WesTech Engineering, Inc. is pleased to announce that the WWETCO FlexFilter™ has been conditionally accepted as an alternative filtration technology by the State of California under its Water Recycling Criteria (Title 22), Section 60320.5.
The FlexFilter is a high-rate filtration system that uses a simple gravity-fed process in conjunction with compressible-fiber media to remove total suspended solids to a level of ≤ 2 NTU for reuse-quality effluent in tertiary applications. Where nutrient removal is required, phosphorus can be removed to low levels with the addition of coagulant. Based on tests conducted and submitted by Kennedy Jenks, California’s conditional acceptance recognizes the system’s filter media and the technology in which it is used.
“We are excited about this opportunity to offer the WWETCO FlexFilter to plants that must meet Title 22 requirements for tertiary treatment – and to plants that want their equipment to meet the high standards these requirements reflect,” said Jim Hanson, WesTech Executive Vice President and Municipal Branch Leader.
In addition to tertiary water treatment (including recycle and reuse applications), the FlexFilter is known for its ability to handle high solids loads. It supports enhanced primary-treatment applications that can be designed to serve as dual-purpose systems for wet-weather treatment. Plants that don’t have the space or need for a separate combined sewer overflow (CSO) or sanitary sewer overflow (SSO) treatment train can use the system as a primary clarifier during dry periods and as a CSO/SSO treatment train during wet-weather events.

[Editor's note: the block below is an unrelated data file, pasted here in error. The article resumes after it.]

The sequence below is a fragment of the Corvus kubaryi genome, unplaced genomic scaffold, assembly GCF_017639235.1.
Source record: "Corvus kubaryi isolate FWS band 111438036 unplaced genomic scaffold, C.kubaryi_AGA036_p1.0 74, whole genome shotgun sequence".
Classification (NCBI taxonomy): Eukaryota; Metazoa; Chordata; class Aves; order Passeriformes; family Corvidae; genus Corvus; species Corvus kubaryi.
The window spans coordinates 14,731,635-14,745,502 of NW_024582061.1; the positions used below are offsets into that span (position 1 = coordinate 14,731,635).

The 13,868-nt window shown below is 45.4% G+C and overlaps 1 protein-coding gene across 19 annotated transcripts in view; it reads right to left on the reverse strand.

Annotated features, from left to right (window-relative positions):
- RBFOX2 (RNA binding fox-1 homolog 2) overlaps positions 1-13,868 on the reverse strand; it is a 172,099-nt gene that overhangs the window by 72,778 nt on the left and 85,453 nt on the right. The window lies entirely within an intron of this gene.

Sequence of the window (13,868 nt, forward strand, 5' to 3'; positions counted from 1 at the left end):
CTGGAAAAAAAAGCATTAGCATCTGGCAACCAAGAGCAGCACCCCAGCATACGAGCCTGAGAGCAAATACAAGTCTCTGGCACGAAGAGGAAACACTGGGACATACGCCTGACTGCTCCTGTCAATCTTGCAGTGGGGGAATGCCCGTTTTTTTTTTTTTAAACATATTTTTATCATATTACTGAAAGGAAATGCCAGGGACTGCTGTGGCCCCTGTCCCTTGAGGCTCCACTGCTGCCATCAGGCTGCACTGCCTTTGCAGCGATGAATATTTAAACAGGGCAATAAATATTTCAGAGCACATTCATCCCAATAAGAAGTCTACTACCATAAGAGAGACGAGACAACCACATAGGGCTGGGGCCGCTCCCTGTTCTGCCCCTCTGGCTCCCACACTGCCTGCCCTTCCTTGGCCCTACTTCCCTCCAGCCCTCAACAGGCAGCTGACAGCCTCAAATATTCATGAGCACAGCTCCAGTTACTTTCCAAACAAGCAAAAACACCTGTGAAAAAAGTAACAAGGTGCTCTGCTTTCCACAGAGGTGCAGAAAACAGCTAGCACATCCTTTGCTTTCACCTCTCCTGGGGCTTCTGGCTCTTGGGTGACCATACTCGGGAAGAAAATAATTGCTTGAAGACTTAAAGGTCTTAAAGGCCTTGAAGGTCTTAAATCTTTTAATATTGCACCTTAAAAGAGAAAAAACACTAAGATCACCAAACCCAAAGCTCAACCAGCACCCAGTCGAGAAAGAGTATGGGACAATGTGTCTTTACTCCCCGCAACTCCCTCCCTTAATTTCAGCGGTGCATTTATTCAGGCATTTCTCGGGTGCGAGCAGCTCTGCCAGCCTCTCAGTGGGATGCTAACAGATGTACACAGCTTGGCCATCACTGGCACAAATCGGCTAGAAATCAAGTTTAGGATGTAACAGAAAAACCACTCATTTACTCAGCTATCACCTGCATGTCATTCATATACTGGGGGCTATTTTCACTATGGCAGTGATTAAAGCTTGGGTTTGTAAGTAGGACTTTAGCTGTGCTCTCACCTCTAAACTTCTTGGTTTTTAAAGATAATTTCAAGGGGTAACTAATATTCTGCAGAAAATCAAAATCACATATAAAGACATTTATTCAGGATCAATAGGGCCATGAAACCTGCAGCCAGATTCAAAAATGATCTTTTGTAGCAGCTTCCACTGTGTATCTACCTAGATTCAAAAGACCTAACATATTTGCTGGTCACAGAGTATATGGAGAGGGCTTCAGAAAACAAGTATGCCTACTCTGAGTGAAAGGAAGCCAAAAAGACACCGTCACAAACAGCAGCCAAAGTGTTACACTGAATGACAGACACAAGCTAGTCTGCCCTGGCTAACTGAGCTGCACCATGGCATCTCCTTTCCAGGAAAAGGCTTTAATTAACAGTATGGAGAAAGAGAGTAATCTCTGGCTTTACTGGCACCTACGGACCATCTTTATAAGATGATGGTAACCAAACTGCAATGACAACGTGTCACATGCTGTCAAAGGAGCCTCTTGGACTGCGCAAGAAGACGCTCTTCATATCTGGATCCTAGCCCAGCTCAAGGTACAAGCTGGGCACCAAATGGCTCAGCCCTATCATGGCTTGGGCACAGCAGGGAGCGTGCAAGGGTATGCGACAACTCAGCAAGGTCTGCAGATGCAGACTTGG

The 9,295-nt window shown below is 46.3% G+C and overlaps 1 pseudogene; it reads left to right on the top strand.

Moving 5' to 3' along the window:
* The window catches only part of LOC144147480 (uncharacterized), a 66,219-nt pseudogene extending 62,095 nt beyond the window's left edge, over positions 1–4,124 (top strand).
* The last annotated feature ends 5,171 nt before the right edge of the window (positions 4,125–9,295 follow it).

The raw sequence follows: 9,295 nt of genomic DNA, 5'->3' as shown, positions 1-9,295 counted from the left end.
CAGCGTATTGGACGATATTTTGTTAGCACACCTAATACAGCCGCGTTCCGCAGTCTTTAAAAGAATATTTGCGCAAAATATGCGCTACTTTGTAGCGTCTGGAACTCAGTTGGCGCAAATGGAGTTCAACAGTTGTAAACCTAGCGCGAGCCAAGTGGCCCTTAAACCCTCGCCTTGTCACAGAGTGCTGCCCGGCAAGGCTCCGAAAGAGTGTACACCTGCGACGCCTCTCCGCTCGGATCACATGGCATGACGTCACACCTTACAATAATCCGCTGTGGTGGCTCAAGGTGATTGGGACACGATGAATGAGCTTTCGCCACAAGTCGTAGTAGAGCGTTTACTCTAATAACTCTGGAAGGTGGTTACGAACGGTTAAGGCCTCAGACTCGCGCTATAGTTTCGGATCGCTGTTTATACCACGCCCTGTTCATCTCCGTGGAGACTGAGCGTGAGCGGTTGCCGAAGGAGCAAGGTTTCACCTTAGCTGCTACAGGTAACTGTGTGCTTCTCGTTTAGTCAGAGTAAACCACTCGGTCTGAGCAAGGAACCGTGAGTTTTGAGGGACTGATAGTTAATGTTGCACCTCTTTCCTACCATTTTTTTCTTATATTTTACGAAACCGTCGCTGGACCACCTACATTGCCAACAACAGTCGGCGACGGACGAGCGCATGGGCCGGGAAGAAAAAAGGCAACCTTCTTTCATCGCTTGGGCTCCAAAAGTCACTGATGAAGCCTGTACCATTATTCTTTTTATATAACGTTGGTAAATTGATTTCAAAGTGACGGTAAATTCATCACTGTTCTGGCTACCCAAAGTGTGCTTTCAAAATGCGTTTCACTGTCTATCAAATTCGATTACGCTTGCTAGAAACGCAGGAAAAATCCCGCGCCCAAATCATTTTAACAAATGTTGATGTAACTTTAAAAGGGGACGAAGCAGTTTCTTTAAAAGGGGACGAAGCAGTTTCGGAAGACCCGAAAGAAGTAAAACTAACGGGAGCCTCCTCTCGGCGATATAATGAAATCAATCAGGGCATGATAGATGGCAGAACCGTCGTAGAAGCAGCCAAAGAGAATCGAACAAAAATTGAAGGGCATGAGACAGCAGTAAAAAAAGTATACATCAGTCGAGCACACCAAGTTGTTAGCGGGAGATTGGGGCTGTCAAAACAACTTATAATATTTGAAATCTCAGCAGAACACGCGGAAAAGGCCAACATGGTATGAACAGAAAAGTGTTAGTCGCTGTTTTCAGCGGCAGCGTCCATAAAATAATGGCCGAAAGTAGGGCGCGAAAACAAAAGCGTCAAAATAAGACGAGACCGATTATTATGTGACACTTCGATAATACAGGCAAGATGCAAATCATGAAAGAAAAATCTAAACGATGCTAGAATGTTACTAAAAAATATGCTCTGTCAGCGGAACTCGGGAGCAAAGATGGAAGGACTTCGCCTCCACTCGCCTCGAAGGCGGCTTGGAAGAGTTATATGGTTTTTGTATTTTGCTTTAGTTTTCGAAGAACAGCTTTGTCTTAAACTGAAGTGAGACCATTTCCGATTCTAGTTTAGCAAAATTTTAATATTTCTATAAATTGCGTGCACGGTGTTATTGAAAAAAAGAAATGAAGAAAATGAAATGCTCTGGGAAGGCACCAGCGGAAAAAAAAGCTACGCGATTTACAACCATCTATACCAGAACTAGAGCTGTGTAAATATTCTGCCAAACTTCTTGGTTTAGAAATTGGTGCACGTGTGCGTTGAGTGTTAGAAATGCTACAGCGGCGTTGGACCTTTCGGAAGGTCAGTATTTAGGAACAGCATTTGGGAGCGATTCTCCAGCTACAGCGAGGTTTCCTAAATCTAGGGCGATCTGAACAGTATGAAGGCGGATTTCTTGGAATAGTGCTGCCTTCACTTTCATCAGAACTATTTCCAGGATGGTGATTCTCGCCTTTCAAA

The FlexFilter has a flexible footprint and the ability to sit clean and dry when not in use. Its automated-operation capabilities make it ideal as an unmanned satellite system for plants that want to implement a stand-alone wet-weather system outside their main treatment trains. The system has no internal moving parts and does not lose media in its treatment process, making system maintenance minimal. This feature may become increasingly important as the number of water and wastewater professionals decreases due to retirement.